Beyond its obvi­ous racism, the notion that white men are charged with the pro­tec­tion” of white women reveals the patri­ar­chal val­ues upon which white suprema­cy rests. This is because alle­ga­tions of rape against black men — and the vio­lence pro­duced by these alle­ga­tions — also rein­force white women’s depen­dent and sub­or­di­nate sta­tus. Pro­tect­ing what they imag­ine as the virtue of white women, white men also assert their claim on the sex­u­al lives of their” women.

This brings us back to the sym­bol of the immi­grant rapist, which has seeped from the pages of Bre­it­bart to the elec­toral sphere. This shad­owy fig­ure played a star­ring role in the elec­tion of Don­ald Trump, who jus­ti­fied build­ing a wall between the U.S. and Mex­i­co as a vital mea­sure to keep Mex­i­can rapists out of the coun­try. In Ger­many on New Year’s Eve 2015, reports of mass sex­u­al assaults per­pe­trat­ed by refugees stirred talk of a nascent migrant rape cri­sis.” Since then, the specter of for­eign Mus­lim rapists pil­lag­ing civ­i­lized” Europe has fueled the rise of a vir­u­lent­ly anti-immi­grant pop­ulist par­ty in Ger­many, Alter­na­tive für Deutsch­land (AfD).

Scare­mon­ger­ing over sex­u­al assault has helped Steve Ban­non, Trump’s head strate­gist and one of the chief archi­tects of the administration’s Mus­lim ban, advance the idea that Islam is fun­da­men­tal­ly at odds with West­ern cul­ture. (While Ban­non him­self does not claim the alt-right label, he has con­ced­ed that the web­site he used to run, Bre­it­bart News, is the plat­form” for the movement.)

The por­tray­al of Mus­lims as rapists should not be alto­geth­er sur­pris­ing; sex between white women and men of col­or is the strongest taboo in the white supremacist’s code. Since slav­ery, rape alle­ga­tions against black men received exclu­sive atten­tion, although rape by white men against black women was much more com­mon. As MacLean observes, the dis­crep­an­cy is large­ly because rape against black women con­firmed white pow­er over all black Amer­i­cans. And because racial affil­i­a­tion is traced through the moth­er, the rape of white women, and the con­trol of their sex­u­al lives, has always been an inte­gral part of the racial puri­ty myth.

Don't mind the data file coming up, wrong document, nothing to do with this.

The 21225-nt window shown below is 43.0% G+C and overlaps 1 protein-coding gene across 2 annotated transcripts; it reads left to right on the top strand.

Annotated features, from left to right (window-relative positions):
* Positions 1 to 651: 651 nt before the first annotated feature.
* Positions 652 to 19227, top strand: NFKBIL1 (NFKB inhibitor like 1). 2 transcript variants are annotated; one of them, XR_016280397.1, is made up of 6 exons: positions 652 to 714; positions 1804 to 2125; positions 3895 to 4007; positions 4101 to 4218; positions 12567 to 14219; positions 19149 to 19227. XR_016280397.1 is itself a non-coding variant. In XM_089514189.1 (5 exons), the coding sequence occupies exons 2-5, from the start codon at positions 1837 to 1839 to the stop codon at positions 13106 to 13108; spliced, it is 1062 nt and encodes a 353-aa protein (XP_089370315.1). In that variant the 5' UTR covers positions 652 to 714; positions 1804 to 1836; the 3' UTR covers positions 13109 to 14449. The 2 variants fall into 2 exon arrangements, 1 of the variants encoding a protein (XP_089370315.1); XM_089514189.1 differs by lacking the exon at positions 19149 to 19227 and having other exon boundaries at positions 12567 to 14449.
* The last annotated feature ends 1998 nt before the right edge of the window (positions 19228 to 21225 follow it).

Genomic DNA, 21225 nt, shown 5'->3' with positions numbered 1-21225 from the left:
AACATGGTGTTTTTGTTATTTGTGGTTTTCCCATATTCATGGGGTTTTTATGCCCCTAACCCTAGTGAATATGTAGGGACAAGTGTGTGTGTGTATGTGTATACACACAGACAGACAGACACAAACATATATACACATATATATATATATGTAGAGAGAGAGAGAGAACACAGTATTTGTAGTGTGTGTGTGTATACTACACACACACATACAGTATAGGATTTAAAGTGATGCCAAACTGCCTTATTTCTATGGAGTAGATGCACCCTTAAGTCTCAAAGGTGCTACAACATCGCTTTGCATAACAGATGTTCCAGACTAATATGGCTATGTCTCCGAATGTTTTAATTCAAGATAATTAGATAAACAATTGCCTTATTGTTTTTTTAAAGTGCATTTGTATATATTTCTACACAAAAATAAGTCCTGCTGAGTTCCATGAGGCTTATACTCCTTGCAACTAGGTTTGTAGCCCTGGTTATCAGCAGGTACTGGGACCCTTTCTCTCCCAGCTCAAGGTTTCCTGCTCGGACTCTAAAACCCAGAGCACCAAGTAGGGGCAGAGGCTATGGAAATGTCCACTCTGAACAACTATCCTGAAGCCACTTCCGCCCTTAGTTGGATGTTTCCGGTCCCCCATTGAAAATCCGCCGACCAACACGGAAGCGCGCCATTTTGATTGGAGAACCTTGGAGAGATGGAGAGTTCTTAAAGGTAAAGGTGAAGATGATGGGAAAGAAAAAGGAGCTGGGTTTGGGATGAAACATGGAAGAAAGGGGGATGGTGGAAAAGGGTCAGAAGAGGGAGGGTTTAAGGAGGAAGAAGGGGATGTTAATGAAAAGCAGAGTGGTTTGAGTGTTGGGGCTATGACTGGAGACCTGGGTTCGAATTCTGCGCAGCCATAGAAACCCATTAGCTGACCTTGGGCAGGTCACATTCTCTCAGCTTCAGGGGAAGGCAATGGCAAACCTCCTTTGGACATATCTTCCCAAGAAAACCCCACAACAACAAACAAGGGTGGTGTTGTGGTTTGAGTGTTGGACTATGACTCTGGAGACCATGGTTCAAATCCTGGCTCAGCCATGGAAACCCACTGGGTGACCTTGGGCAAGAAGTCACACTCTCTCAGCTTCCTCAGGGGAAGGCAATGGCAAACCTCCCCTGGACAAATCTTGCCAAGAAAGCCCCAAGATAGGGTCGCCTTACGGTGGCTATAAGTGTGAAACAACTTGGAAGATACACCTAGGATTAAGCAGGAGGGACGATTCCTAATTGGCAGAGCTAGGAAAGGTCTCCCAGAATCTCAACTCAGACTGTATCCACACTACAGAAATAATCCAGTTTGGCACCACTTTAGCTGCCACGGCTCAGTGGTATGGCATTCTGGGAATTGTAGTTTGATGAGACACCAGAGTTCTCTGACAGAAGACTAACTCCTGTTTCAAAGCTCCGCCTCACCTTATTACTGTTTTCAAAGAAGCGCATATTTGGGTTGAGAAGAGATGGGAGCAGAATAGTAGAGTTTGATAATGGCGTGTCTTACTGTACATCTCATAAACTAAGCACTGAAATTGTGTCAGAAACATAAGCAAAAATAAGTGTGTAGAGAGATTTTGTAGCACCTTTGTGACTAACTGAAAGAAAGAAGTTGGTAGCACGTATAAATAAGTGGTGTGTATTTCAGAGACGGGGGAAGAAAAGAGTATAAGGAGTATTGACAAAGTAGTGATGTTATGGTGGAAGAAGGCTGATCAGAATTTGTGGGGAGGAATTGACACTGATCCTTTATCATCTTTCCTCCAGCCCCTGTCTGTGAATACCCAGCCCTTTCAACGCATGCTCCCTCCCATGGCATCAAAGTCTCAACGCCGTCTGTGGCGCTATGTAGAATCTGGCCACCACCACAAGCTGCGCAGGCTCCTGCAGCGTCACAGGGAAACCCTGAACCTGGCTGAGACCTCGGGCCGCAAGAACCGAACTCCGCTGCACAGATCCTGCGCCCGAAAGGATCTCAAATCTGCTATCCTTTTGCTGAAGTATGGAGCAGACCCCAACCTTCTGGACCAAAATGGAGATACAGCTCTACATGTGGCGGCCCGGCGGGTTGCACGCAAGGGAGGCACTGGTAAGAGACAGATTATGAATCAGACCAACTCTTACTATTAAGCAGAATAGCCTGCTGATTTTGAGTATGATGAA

Like their fore­bears, today’s white suprema­cists jus­ti­fy their actions in the name of pro­tect­ing white women. In a viral blog post enti­tled The Case Against Female Self- Esteem,” alt-right blog­ger Matt For­ney (who has also writ­ten charm­ing posts on How to Beat Your Girl­friend or Wife and Get Away With It” and Why Fat Girls Don’t Deserve to be Loved”) warns that female empow­er­ment won’t keep women from being raped or mur­dered. In the case of an apoc­a­lyp­tic civ­i­liza­tion­al col­lapse, he says, all the Strong, Inde­pen­dent Women™ who read Jezebel and xoJane would last about five minutes.”

Pro­tect­ing women from intra-racial sex­u­al vio­lence seems to be a dif­fer­ent issue, how­ev­er. The movement’s romance with pick-up artist (PUA) cul­ture and men’s rights-style activism lends itself to a host of defens­es for sex­u­al assault. Mike Cer­novich, an alt-right media per­son­al­i­ty and men’s empow­er­ment” blog­ger, reg­u­lar­ly writes about the myth” of date rape. Have you guys ever tried rap­ing’ a girl with­out using force?” he tweet­ed in 2012. Try it. It’s basi­cal­ly impos­si­ble. Date rape does not exist.” (The New York­er reports that Cer­novich was him­self accused of rape in 2003.) For­ney has also penned many defens­es of domes­tic vio­lence— includ­ing one essay argu­ing that women should be ter­ror­ized by their men; it’s the only thing that makes them behave bet­ter than chimps.”